I have had my meeting with Professor Haers. I found him to be very good and an extremely nice man. He believes that I have had an orthodontic relapse, mainly on my top jaw in the transverse direction. Basically, when I had my previous orthodontic treatment they did not expand my upper jaw. I have a fairly narrow upper jaw and instead of doing a SARPE, the NHS orthodontist decided to expand the arch with an orthodontic appliance known as a helix, unfortunately this appears to have relapsed within 18 months of the braces coming off. I don't think he was impressed with my orthodontist using this approach. The collapsing of the upper arch has resulted in a cross bite and my top jaw now biting within the bottom, front teeth are edge to edge.

The only way to correct this, should i opt to, is to perform a SARPE to properly laterally expand the upper jaw. This will then cause the top teeth to fall behind the bottom, opening up an underbite. We will then advance just the top jaw. He also recommend a slight reduction in the vertical height of my chin to correct lip incompetence. Furthermore, a further 3mm of impaction of the top jaw was recommended to reduce length of the lower third (i had 3mm impaction during the first operation).

If I choose not to do anything, I risk losing my front teeth within the next 10-15 years, which is sad. I am annoyed at myself for not being so disciplined with my retainers, but ultimately I blame the incompetence of the NHS surgeon/ortho team who agreed not to perform a SARPE on me in the beginning, even though was this best option for long term results. Professor Haers does not believe that my jaws have actually moved, although he has not measured them. It clearly points to orthodontic relapse of top jaw in the transverse direction. I believe had I continued wearing my retainers, that this would have still happened as the only way to increase width of upper jaw in an adult is to perform SARPE. He did say that the helix devices only really work on growing patients.

I am having another meeting with him in August and then I will make my final decision.

Modigliani

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Re: Double Jaw Surgery Relapse
« Reply #41 on: June 29, 2014, 04:35:04 AM »
What a pisser that the whole thing was compromised due to ortho incompetence, these guys are something else!

This sounds like a sensible plan that will, most importantly ensure stability in the long term. The only thing I'd be a bit wary about is having another 3mm impaction - that's 6mm in total, quite a lot. How much tooth show do you have currently when the lips are at rest? Ideally you want a good 3 or 4mm showing, it's youthful so be careful with anymore impaction.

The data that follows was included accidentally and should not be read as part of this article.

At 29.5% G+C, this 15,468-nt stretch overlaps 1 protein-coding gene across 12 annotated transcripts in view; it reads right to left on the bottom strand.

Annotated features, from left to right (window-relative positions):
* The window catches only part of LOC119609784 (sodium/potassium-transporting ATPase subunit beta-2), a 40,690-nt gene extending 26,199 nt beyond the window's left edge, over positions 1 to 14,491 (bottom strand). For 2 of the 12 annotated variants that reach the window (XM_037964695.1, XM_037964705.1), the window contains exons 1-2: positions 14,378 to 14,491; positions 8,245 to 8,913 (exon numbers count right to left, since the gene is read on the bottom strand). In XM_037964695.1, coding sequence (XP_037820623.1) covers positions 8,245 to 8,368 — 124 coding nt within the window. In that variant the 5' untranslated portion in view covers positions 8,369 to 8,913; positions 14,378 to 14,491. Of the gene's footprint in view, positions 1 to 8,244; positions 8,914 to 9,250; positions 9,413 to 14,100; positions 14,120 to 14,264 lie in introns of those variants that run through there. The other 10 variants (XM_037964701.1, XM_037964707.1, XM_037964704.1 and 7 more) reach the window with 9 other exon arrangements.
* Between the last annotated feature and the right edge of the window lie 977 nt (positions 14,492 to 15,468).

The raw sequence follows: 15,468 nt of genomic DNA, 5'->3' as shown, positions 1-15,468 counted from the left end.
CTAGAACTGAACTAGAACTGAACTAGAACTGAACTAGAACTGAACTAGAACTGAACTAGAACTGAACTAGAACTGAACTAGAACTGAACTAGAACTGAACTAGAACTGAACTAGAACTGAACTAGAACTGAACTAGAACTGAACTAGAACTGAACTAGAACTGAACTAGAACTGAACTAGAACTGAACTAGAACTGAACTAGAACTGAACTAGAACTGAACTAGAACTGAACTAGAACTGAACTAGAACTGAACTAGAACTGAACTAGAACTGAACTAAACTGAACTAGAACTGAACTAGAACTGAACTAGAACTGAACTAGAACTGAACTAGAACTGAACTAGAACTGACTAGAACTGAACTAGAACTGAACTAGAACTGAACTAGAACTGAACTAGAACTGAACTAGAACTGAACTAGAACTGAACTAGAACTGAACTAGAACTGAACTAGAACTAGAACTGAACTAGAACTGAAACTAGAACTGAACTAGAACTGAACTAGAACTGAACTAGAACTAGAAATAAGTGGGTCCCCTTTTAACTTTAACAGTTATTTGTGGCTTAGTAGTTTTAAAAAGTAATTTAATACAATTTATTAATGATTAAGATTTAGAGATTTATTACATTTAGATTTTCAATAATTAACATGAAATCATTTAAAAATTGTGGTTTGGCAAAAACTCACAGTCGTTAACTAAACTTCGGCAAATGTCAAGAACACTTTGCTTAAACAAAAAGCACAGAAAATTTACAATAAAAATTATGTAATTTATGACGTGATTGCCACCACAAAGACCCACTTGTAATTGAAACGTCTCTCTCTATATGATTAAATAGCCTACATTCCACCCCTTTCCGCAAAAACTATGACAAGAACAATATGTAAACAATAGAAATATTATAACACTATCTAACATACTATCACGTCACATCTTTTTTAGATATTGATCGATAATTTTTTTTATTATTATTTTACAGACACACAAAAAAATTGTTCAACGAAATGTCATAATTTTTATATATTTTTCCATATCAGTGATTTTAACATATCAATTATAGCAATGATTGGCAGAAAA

Are you planning on seeing anyone for another opinion?

elysium87

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Re: Double Jaw Surgery Relapse
« Reply #42 on: June 29, 2014, 07:55:20 AM »
What a pisser that the whole thing was compromised due to ortho incompetence, these guys are something else!

This sounds like a sensible plan that will, most importantly ensure stability in the long term. The only thing I'd be a bit wary about is having another 3mm impaction - that's 6mm in total, quite a lot. How much tooth show do you have currently when the lips are at rest? Ideally you want a good 3 or 4mm showing, it's youthful so be careful with anymore impaction.

Are you planning on seeing anyone for another opinion?

Yes it is frustrating to say the least, however, he did say I have a very large tongue also and that a strong tongue push on the bottom incisors has also pushed them outwards contributing to an edge to edge bite. He feels that the NHS surgeon has moved my jaw back a couple of mm too much as this has further reduced space for my very large tongue and exacerbated the problem. I am to blame to a degree for stopping wearing my retainers, although medical records show that I had relapsed when they took pictures of my bite 2 years after my operation, nobody noticed it though until I finally saw those photographs back in May!! I guess they just got filed in to my medical records without ever being studied.

I agree with your point about the impaction to a degree. I did have 2 mm at the front and 3 mm at the back impaction (open bite). I did have quite a long face because of this and I still do to a degree. I have quite a bit of tooth show still and I have very long teeth. He feels my face is still a bit concave in this region and I will benefit from further advancement of the top jaw. Decompensation will arise from expanding my pallet with a SARPE and then pushing the top teeth backwards. I will discuss this further in the second meeting. I am not thrilled about a revision surgery but I am less thrilled about leaving it and losing my front teeth.

Professor Haers did mention that if we do all of this, I will need to be carefully monitored and if the strong tongue push is still forcing my bottom incisors out....I may need a tongue reduction surgery. He recommends this for less than 1% of his patients. He showed me results of patients who had severe underbites but where he had only moved the bottom jaw back 2mm and moved the top jaw forward much more, the results were impressive. I had 5.5mm of net movement backwards, he feels this should have been limited to 2 or 3mm and then top jaw moved forward significantly. When I look back at my case, we were all under the impression my bottom jaw had overdeveloped significantly, but actually I feel that my top jaw had majorly underdeveloped. He says that we should be able to avoid touching the bottom jaw, which is good news. He described my bottom jaw as short and I cannot afford any further backwards movement.

Modigliani

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Re: Double Jaw Surgery Relapse
« Reply #43 on: June 29, 2014, 08:17:22 AM »
'Tongue reduction surgery' sounds fucking horrific!

 :o

Gregor Samsa

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Re: Double Jaw Surgery Relapse
« Reply #44 on: June 29, 2014, 09:24:10 AM »
'Tongue reduction surgery' sounds fucking horrific!

 :o

WTF!  :o